University of Minnesota
December 23, 2011
Human rights is one of Regents Professor Kathryn Sikkink's areas of study.
Human rights trials for ex-dictators speed healing
By Deane Morrison
If dictators who torture, kill, or otherwise abuse their citizens' human rights are overthrown, should they be brought to trial?
On one hand, convicting and punishing an ex-dictator and his minions would strike a welcome blow for justice in countries where it has been denied.
On the other hand, trials may open old wounds and even encourage dictators to hang onto power just to avoid prosecution.
In a recent book, "The Justice Cascade: How human Rights Prosecutions Are Changing World Politics," University of Minnesota professor Kathryn Sikkink comes down strongly on the side of bringing deposed malefactors to trial.
"We see that human rights violation trials are not making human rights situations worse; on the contrary," says Sikkink, a Regents Professor of political science. "[I found] a correlation between countries that undertake human rights prosecutions and later improvements in human rights, while controlling for the presence of war, poverty, and inequality."
Assistant prosecutor Luis Moreno Ocampo (microphone) faces defendants at Argentina's 1985 Trial of the Juntas. Now chief prosecutor for the International Criminal Court in The Hague, Netherlands, he is working with Libyan authorities to secure trials for Moammar Gadhafi's son Saif al-Islam and former intelligence chief Abdullah al-Senoussi.
Sikkink also argues that trials have a symbolic, as well as punitive, value.
"It's important to communicate to future repressors that there are costs associated with committing human rights violations," she explains. "And it reinforces the rule of law by showing no one is above the law. By putting former dictators on trial, you illustrate that they aren't, and you encourage the use of legal channels to express complaints."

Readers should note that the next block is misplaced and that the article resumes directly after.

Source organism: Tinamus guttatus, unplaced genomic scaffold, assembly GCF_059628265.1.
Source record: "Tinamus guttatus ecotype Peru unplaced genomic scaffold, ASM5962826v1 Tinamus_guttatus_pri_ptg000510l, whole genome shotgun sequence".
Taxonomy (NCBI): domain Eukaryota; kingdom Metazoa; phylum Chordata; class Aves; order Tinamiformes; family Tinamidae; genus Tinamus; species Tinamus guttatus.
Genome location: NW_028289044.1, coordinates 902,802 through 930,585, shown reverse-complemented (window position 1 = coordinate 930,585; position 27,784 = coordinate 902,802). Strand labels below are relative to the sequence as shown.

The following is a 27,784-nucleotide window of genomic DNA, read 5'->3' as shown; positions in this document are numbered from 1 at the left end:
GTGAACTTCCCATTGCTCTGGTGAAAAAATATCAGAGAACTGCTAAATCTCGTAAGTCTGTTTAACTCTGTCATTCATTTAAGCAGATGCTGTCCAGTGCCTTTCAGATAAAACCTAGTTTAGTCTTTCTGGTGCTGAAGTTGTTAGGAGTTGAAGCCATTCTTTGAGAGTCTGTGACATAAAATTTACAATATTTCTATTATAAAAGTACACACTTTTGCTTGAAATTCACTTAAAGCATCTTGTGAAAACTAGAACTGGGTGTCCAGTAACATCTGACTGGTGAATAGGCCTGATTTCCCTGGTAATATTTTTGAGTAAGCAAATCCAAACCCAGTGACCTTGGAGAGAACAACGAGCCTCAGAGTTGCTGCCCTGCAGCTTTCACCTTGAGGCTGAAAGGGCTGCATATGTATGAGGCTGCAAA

To the critics who say the threat of prosecution makes despots cling to power longer, Sikkink says that hypothesis might be borne out if dictatorial regimes could be shown to be lasting longer now than before the wave of trials that began in the late 20th century.
But one large area, Latin America, shows no support for that claim.
"It's a region that's seen the most prosecutions and almost complete transition to democracy. And it helped that Uruguay, Chile, and Argentina had earlier enjoyed periods of democracy that they could draw on for guidance out of the morass of dictatorship," Sikkink notes. Prominent officials brought to trial include Augusto Pinochet of Chile, Juan Maria Bordaberry of Uruguay, and members of Argentina's military junta.
The uprisings of the Arab Spring, though still in progress, illustrate that human rights violators don't necessarily have to be charged with human rights violations.
Kathryn Sikkink on the trial of Hosni Mubarak: "There are legitimate questions about the chain of command. Did he give the order that led to the murder of protesters?"
And Sadam Hussein: "I think the general assumption is that the trial was not as legitimate as it needed to be, and in particular, the trial and execution were too hasty. I think the jury's still out on whether an international court would have been better."
"Very often we find that leaders with impunity use it to commit human rights violations and to be corrupt," Sikkink explains. They may, she says, be tried for either or both kinds of crimes.
For example, former Egyptian President Hosni Mubarak and his family are charged with both corruption, including the embezzlement of public funds and illegally acquired wealth, and the killing of demonstrators. And in Chile, Pinochet was tried for personal enrichment and human rights violations. It's reminiscent of the way Al Capone was hauled in for tax evasion: If the big charge may not stick, improve your odds with a lesser one.
As for Libya's Moammar Gadhafi, though he will never be prosecuted, the threat of it may have played a part in the end of his regime.
"All we can ask is if the International Criminal Court indictment made it hard for friends abroad to offer him exile," Sikkink muses.
Countries that try their former dictators can't expect the process to be quick and easy, however.
"Slobodan Milošević [president of Yugoslavia and Serbia] and Pinochet died before they could be convicted," Sikkink points out. "A real human rights prosecution protects the rights of the accused. One reason they take so long is that they're not kangaroo courts."